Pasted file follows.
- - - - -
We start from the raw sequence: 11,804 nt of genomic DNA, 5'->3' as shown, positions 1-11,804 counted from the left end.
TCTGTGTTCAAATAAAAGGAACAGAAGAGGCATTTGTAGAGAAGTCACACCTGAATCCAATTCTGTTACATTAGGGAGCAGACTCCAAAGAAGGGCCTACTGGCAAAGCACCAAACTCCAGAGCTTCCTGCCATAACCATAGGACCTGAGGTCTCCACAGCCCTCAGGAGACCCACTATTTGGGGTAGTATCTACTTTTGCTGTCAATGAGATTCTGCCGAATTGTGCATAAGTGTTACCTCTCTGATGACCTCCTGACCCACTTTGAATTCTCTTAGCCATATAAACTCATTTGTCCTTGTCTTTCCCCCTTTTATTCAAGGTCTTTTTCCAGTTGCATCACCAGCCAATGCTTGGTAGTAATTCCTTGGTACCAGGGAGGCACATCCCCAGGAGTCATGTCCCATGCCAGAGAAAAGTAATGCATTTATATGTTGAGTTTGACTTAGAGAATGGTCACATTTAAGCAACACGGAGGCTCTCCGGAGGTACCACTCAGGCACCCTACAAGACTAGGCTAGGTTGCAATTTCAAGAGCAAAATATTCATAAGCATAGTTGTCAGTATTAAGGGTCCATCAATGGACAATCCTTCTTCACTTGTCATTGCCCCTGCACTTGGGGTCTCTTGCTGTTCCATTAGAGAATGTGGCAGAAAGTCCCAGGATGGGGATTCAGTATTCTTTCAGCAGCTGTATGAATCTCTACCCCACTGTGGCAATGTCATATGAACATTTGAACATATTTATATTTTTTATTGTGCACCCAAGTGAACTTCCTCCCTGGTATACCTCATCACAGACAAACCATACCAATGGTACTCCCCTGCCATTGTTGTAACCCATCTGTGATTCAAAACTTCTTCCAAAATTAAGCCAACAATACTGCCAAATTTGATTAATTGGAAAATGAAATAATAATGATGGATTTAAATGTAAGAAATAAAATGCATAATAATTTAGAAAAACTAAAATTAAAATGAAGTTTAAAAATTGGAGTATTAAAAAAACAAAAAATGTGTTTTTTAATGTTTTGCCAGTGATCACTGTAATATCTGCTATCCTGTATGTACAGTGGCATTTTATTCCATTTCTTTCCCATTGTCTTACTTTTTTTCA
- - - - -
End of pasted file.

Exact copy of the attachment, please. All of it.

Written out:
We start from the raw sequence: 11,804 nt of genomic DNA, 5'->3' as shown, positions 1-11,804 counted from the left end.
TCTGTGTTCAAATAAAAGGAACAGAAGAGGCATTTGTAGAGAAGTCACACCTGAATCCAATTCTGTTACATTAGGGAGCAGACTCCAAAGAAGGGCCTACTGGCAAAGCACCAAACTCCAGAGCTTCCTGCCATAACCATAGGACCTGAGGTCTCCACAGCCCTCAGGAGACCCACTATTTGGGGTAGTATCTACTTTTGCTGTCAATGAGATTCTGCCGAATTGTGCATAAGTGTTACCTCTCTGATGACCTCCTGACCCACTTTGAATTCTCTTAGCCATATAAACTCATTTGTCCTTGTCTTTCCCCCTTTTATTCAAGGTCTTTTTCCAGTTGCATCACCAGCCAATGCTTGGTAGTAATTCCTTGGTACCAGGGAGGCACATCCCCAGGAGTCATGTCCCATGCCAGAGAAAAGTAATGCATTTATATGTTGAGTTTGACTTAGAGAATGGTCACATTTAAGCAACACGGAGGCTCTCCGGAGGTACCACTCAGGCACCCTACAAGACTAGGCTAGGTTGCAATTTCAAGAGCAAAATATTCATAAGCATAGTTGTCAGTATTAAGGGTCCATCAATGGACAATCCTTCTTCACTTGTCATTGCCCCTGCACTTGGGGTCTCTTGCTGTTCCATTAGAGAATGTGGCAGAAAGTCCCAGGATGGGGATTCAGTATTCTTTCAGCAGCTGTATGAATCTCTACCCCACTGTGGCAATGTCATATGAACATTTGAACATATTTATATTTTTTATTGTGCACCCAAGTGAACTTCCTCCCTGGTATACCTCATCACAGACAAACCATACCAATGGTACTCCCCTGCCATTGTTGTAACCCATCTGTGATTCAAAACTTCTTCCAAAATTAAGCCAACAATACTGCCAAATTTGATTAATTGGAAAATGAAATAATAATGATGGATTTAAATGTAAGAAATAAAATGCATAATAATTTAGAAAAACTAAAATTAAAATGAAGTTTAAAAATTGGAGTATTAAAAAAACAAAAAATGTGTTTTTTAATGTTTTGCCAGTGATCACTGTAATATCTGCTATCCTGTATGTACAGTGGCATTTTATTCCATTTCTTTCCCATTGTCTTACTTTTTTTCA